Democracy in What State? — note on a new book

I just got this note from the publicity director of Columbia University Press — and the book looks well worth a plug!

Dear Gone Public,

Columbia University Press is pleased to announce the publication of Democracy in What State? by Giorgio Agamben, Alain Badiou, Daniel Bensaid, Wendy Brown, Jean-Luc Nancy, Jacques Ranciere, Kristin Ross, and Slavoj Zizek.

A monumental collaboration among the world’s top philosophers on the nature and purpose of democracy in our time.

“Is it meaningful to call oneself a democrat? And if so, how do you interpret the word?”

In responding to this question, eight iconoclastic thinkers prove the rich potential of democracy, along with its critical weaknesses, and reconceive the practice to accommodate new political and cultural realities. Giorgio Agamben traces the tense history of constitutions and their coexistence with various governments. Alain Badiou contrasts current democratic practice with democratic communism. Daniel Bensaid ponders the institutionalization of democracy, while Wendy Brown discusses the democratization of society under neoliberalism. Jean-Luc Nancy measures the difference between democracy as a form of rule and as a human end, and Jacques Rancière highlights its egalitarian nature. Kristin Ross identifies hierarchical relationships within democratic practice, and Slavoj Zizek complicates the distinction between those who desire to own the state and those who wish to do without it.

Concentrating on the classical roots of democracy and its changing meaning over time and within different contexts, these essays uniquely defend what is left of the left-wing tradition after the fall of Soviet communism. They confront disincentives to active democratic participation that have caused voter turnout to decline in western countries, and they address electoral indifference by invoking and reviving the tradition of citizen involvement. Passionately written and theoretically rich, this collection speaks to all facets of modern political and democratic debate.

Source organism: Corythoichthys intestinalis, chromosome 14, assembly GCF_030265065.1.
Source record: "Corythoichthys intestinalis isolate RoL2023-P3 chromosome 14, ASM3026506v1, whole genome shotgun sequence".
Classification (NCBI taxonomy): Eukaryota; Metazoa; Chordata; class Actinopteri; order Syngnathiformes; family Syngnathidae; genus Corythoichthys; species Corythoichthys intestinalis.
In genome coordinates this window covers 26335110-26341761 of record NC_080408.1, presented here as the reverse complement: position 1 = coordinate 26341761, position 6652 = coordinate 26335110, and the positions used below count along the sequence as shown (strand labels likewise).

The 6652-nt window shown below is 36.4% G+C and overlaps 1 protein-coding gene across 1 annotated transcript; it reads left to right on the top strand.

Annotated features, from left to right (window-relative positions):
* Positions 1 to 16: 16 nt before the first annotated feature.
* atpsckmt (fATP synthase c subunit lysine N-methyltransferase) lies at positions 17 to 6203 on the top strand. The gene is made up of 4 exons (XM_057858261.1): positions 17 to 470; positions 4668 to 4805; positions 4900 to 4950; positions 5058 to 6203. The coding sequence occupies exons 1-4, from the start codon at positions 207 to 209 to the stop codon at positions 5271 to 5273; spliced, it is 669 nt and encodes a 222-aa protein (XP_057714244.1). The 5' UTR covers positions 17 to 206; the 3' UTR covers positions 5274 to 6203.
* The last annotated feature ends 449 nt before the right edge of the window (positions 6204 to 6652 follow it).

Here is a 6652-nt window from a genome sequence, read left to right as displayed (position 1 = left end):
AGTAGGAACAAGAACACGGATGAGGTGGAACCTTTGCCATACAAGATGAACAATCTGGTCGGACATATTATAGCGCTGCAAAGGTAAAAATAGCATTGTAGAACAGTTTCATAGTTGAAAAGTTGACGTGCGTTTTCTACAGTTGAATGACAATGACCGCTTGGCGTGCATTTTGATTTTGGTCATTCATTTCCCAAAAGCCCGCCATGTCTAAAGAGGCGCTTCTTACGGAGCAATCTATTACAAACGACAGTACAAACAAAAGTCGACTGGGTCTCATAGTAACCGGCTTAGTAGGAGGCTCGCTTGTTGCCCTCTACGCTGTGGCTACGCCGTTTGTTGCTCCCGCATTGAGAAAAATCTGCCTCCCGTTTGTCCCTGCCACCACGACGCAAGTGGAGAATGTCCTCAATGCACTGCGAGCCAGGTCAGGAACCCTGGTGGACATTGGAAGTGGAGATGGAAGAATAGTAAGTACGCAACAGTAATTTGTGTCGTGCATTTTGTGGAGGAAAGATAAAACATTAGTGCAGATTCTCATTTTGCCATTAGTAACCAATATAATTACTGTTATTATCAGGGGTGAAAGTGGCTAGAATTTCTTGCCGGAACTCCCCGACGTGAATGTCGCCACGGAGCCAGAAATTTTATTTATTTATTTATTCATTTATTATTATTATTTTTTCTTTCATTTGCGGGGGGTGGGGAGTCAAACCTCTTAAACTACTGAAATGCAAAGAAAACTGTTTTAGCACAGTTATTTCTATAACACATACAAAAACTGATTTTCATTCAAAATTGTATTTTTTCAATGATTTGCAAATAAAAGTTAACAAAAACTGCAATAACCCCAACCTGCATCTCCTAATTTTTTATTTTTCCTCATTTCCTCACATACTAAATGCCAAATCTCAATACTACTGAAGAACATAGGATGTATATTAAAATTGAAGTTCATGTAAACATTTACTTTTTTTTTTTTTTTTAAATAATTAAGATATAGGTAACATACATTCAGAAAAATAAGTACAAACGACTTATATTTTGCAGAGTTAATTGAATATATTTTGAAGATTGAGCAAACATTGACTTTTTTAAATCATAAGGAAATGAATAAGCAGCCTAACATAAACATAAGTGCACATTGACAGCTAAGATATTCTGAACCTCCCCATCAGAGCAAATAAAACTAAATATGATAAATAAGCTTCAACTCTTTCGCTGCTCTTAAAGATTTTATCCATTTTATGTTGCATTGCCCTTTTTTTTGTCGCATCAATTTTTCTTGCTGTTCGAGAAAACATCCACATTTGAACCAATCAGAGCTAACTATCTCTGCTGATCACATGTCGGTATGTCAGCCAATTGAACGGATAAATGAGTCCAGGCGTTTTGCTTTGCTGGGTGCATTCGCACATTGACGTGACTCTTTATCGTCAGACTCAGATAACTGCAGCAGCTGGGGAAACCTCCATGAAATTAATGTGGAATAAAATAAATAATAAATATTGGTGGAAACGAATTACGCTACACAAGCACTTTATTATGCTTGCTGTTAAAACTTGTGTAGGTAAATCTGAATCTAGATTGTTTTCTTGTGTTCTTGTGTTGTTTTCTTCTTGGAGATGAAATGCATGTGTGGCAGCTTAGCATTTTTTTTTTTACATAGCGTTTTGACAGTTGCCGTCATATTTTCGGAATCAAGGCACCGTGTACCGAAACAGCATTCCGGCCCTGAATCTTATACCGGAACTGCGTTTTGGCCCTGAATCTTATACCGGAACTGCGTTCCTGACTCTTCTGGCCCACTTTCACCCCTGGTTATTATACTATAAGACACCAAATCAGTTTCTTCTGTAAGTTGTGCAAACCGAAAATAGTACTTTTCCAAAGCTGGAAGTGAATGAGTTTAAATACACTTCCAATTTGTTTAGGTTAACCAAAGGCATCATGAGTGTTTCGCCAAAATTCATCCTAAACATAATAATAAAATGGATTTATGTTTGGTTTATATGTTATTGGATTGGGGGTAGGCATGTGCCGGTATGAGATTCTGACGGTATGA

Series: New Directions in Critical Theory

“Democracy in What State? is an extremely significant contribution to the critical debate on the current state of world politics and, more specifically, to the role of the term ‘democracy’ in political theory and practice. It includes invited contributions and interviews with a battery of intellectuals who possess a rare conceptual pedigree, including some of the most well-known living European philosophers, as well as the welcome contribution of two renowned American intellectuals.”
-Gabriel Rockhill, Villanova University

To read an excerpt or find out more about this work go to:

With best wishes,
Meredith Howard

On miniskirts, track suits, and the end of civilization

A high-ranking Russian Orthodox official has pinpointed the scourge of the current era.  It’s not obscenely paid Goldman Partners; it’s not climate change; it’s not Sarah Palin or high fructose corn syrup or Baby Doc or ObamaCare.

It’s women in miniskirts.

As the New York Times reported from Russia today,

A top official for the Russian Orthodox Church on Tuesday proposed creating an “all-Russian dress code,” lashing out at women who leave the house “painted like a clown” and “confuse the street with striptease.”

Archpriest Vsevolod Chaplin has angered women’s groups recently with his comments about female modesty. At a December round table on interethnic relations, he said a woman wearing a miniskirt “can provoke not only a man from the Caucasus,” the predominately Muslim region on Russia’s southern border, “but a Russian man as well.”

Hot damn, even the white boys can be undone by these harlots.

But what I love the most about this story — enough to cause me to resurrect this blog from its recent somnambulence — is the Archpriest’s attention to the danger that men might pose, too, depending upon their attire.

After he suggested that those scantily dressed woman who were drunk as well deshabille were  just an invitation to be raped, “feminists began to protest. Chaplin responded Tuesday, the NYT reports,  with a pungent letter, saying “provocative clothing led to ‘to short-term marriages, which are immediately followed by ratlike divorces, to the destruction of children’s lives, to solitude and madness, to life-catastrophe.’

According to the NYT, Chaplin “argued that clothing was not a private business, and that he hoped that Russia would soon be a place where scantily dressed women or men in track suits would not be admitted into public venues.”

Hell, yea.  Men in track suits in public are an abomination.

I’d prefer seeing them in Prada.

Mmm. Mmm.


Footnote: I was baptized Greek Orthodox, and I’ve seen my share of weird freak out stuff about women and their bodies there.